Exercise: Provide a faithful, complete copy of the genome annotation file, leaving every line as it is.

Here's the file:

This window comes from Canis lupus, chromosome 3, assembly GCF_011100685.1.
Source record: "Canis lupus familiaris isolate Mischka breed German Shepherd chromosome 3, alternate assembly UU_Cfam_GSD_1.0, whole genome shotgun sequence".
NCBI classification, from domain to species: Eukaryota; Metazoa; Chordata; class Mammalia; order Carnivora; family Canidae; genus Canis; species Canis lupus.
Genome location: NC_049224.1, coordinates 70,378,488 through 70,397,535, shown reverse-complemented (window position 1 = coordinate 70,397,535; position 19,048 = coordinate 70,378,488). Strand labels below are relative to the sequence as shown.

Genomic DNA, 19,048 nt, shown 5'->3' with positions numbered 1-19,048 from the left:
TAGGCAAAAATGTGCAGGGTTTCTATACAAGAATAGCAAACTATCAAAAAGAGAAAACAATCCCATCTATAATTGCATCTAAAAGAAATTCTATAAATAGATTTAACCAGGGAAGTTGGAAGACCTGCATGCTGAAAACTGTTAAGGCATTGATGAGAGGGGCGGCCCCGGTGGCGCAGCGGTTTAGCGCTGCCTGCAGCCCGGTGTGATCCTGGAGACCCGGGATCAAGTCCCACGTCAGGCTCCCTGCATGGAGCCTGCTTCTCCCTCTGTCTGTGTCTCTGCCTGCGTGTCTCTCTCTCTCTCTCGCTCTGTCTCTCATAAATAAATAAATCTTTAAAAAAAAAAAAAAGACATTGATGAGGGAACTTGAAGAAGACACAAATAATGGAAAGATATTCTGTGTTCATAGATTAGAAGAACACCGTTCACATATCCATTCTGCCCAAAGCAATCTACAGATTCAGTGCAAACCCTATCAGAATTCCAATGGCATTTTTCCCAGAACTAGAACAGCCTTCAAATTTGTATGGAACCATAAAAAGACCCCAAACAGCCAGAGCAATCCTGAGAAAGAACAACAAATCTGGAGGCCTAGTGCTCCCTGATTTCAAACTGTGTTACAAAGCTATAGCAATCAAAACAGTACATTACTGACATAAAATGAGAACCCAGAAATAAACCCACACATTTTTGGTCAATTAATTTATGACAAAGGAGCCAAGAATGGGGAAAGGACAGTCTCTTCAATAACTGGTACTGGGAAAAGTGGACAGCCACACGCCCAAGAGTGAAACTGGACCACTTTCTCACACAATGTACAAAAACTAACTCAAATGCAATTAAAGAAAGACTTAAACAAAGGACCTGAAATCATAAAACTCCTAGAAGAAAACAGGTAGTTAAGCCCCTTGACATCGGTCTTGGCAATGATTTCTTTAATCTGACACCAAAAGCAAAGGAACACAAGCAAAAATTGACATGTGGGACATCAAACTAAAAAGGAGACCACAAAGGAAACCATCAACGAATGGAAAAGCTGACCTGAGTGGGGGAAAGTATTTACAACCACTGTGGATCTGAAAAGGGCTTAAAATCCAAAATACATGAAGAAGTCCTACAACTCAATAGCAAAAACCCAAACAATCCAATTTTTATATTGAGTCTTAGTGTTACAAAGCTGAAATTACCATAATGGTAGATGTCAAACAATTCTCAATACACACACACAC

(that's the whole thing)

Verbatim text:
This window comes from Canis lupus, chromosome 3, assembly GCF_011100685.1.
Source record: "Canis lupus familiaris isolate Mischka breed German Shepherd chromosome 3, alternate assembly UU_Cfam_GSD_1.0, whole genome shotgun sequence".
NCBI classification, from domain to species: Eukaryota; Metazoa; Chordata; class Mammalia; order Carnivora; family Canidae; genus Canis; species Canis lupus.
Genome location: NC_049224.1, coordinates 70,378,488 through 70,397,535, shown reverse-complemented (window position 1 = coordinate 70,397,535; position 19,048 = coordinate 70,378,488). Strand labels below are relative to the sequence as shown.

Genomic DNA, 19,048 nt, shown 5'->3' with positions numbered 1-19,048 from the left:
TAGGCAAAAATGTGCAGGGTTTCTATACAAGAATAGCAAACTATCAAAAAGAGAAAACAATCCCATCTATAATTGCATCTAAAAGAAATTCTATAAATAGATTTAACCAGGGAAGTTGGAAGACCTGCATGCTGAAAACTGTTAAGGCATTGATGAGAGGGGCGGCCCCGGTGGCGCAGCGGTTTAGCGCTGCCTGCAGCCCGGTGTGATCCTGGAGACCCGGGATCAAGTCCCACGTCAGGCTCCCTGCATGGAGCCTGCTTCTCCCTCTGTCTGTGTCTCTGCCTGCGTGTCTCTCTCTCTCTCTCGCTCTGTCTCTCATAAATAAATAAATCTTTAAAAAAAAAAAAAAGACATTGATGAGGGAACTTGAAGAAGACACAAATAATGGAAAGATATTCTGTGTTCATAGATTAGAAGAACACCGTTCACATATCCATTCTGCCCAAAGCAATCTACAGATTCAGTGCAAACCCTATCAGAATTCCAATGGCATTTTTCCCAGAACTAGAACAGCCTTCAAATTTGTATGGAACCATAAAAAGACCCCAAACAGCCAGAGCAATCCTGAGAAAGAACAACAAATCTGGAGGCCTAGTGCTCCCTGATTTCAAACTGTGTTACAAAGCTATAGCAATCAAAACAGTACATTACTGACATAAAATGAGAACCCAGAAATAAACCCACACATTTTTGGTCAATTAATTTATGACAAAGGAGCCAAGAATGGGGAAAGGACAGTCTCTTCAATAACTGGTACTGGGAAAAGTGGACAGCCACACGCCCAAGAGTGAAACTGGACCACTTTCTCACACAATGTACAAAAACTAACTCAAATGCAATTAAAGAAAGACTTAAACAAAGGACCTGAAATCATAAAACTCCTAGAAGAAAACAGGTAGTTAAGCCCCTTGACATCGGTCTTGGCAATGATTTCTTTAATCTGACACCAAAAGCAAAGGAACACAAGCAAAAATTGACATGTGGGACATCAAACTAAAAAGGAGACCACAAAGGAAACCATCAACGAATGGAAAAGCTGACCTGAGTGGGGGAAAGTATTTACAACCACTGTGGATCTGAAAAGGGCTTAAAATCCAAAATACATGAAGAAGTCCTACAACTCAATAGCAAAAACCCAAACAATCCAATTTTTATATTGAGTCTTAGTGTTACAAAGCTGAAATTACCATAATGGTAGATGTCAAACAATTCTCAATACACACACACAC